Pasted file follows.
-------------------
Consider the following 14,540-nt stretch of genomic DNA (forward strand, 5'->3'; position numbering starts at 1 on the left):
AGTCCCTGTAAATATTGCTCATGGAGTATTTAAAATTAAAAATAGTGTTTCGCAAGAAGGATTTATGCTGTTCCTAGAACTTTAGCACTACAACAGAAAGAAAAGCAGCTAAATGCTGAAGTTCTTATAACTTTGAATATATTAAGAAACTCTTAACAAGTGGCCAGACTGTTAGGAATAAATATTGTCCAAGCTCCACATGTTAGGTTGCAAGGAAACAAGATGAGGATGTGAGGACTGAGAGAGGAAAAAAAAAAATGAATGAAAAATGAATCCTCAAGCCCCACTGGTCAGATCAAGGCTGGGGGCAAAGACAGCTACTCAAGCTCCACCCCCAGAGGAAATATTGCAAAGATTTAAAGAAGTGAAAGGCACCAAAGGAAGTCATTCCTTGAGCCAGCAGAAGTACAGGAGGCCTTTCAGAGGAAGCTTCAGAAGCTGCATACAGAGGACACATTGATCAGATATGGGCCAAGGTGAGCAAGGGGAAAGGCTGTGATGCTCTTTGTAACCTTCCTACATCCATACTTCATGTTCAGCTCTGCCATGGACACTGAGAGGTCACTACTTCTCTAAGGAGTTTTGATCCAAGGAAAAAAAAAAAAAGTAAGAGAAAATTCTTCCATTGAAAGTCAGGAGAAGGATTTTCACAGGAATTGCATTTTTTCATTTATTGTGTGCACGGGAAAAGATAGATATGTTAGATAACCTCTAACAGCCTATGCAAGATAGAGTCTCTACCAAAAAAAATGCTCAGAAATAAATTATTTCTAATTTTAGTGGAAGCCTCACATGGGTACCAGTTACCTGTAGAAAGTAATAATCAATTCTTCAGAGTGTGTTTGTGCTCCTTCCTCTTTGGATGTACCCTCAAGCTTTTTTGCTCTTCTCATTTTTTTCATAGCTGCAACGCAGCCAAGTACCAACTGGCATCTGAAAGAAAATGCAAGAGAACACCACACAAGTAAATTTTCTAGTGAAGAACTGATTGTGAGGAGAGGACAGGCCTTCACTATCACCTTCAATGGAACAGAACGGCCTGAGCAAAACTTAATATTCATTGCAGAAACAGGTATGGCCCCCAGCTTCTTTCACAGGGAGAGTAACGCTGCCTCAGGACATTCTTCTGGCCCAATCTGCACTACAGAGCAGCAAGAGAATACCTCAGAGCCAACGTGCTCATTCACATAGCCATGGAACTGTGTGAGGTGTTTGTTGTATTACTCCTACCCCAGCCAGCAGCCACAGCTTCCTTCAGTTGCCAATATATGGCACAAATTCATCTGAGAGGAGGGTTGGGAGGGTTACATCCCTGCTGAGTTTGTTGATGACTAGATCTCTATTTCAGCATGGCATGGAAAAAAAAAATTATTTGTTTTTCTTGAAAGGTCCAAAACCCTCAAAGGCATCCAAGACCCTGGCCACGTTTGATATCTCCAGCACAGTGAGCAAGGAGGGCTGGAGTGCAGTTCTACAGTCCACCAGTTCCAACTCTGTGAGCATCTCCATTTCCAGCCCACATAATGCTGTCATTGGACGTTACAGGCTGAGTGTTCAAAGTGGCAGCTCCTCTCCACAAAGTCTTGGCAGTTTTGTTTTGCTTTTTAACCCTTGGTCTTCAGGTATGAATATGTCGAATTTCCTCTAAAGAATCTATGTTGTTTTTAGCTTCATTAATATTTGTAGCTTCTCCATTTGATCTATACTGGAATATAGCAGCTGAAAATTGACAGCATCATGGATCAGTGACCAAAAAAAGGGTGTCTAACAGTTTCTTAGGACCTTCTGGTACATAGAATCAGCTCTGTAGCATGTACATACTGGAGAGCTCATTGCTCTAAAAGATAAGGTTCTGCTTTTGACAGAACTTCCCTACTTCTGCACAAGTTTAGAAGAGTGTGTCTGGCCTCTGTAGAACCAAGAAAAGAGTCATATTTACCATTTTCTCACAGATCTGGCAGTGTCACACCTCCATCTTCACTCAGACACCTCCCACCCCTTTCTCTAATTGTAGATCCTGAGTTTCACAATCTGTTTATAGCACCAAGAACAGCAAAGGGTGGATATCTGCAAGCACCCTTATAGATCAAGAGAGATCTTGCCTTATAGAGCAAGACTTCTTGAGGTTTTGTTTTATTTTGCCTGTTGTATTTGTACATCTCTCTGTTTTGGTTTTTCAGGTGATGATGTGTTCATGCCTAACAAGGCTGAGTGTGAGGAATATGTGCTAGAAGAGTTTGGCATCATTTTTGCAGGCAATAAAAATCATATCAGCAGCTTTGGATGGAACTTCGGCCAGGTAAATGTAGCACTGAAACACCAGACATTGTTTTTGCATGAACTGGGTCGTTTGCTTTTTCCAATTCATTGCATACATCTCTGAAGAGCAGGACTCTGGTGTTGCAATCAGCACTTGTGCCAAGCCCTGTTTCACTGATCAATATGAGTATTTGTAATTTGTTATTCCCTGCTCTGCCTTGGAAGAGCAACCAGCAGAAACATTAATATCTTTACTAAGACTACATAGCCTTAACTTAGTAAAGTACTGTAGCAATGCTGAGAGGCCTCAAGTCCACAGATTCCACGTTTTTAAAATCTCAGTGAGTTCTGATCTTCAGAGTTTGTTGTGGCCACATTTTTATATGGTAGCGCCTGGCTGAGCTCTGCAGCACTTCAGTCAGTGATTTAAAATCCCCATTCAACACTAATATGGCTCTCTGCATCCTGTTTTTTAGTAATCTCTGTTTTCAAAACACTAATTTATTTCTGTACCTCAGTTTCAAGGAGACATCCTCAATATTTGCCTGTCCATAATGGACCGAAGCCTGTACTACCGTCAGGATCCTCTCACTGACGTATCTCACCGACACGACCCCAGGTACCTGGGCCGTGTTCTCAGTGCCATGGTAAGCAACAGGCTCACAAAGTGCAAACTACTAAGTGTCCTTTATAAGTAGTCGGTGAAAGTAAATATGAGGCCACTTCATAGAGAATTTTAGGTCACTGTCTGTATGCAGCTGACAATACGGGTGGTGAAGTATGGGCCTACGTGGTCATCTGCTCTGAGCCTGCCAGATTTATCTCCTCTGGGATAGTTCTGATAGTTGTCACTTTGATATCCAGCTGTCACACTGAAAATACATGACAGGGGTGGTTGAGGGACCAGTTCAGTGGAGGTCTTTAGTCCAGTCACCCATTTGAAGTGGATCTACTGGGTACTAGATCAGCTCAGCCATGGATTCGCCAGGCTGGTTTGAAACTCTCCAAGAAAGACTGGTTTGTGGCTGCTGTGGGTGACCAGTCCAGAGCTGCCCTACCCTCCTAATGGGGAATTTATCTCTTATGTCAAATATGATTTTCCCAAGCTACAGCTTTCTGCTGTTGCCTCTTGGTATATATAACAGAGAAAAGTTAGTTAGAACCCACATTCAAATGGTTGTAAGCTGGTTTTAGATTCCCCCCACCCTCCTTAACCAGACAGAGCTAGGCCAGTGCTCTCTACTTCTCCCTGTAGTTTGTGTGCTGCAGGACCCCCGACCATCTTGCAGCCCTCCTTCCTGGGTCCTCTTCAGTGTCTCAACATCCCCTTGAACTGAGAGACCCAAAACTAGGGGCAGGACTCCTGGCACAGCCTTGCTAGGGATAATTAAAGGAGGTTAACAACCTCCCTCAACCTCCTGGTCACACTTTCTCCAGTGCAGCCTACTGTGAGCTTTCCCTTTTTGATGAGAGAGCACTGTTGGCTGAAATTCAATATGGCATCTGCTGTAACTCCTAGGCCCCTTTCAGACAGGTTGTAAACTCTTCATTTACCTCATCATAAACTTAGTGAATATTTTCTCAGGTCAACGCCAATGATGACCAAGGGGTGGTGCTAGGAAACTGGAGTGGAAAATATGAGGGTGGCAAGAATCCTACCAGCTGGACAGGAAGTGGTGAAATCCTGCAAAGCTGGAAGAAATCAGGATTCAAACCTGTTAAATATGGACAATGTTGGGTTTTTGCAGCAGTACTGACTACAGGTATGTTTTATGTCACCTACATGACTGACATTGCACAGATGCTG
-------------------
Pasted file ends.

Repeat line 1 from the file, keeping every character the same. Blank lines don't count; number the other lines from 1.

Consider the following 14,540-nt stretch of genomic DNA (forward strand, 5'->3'; position numbering starts at 1 on the left):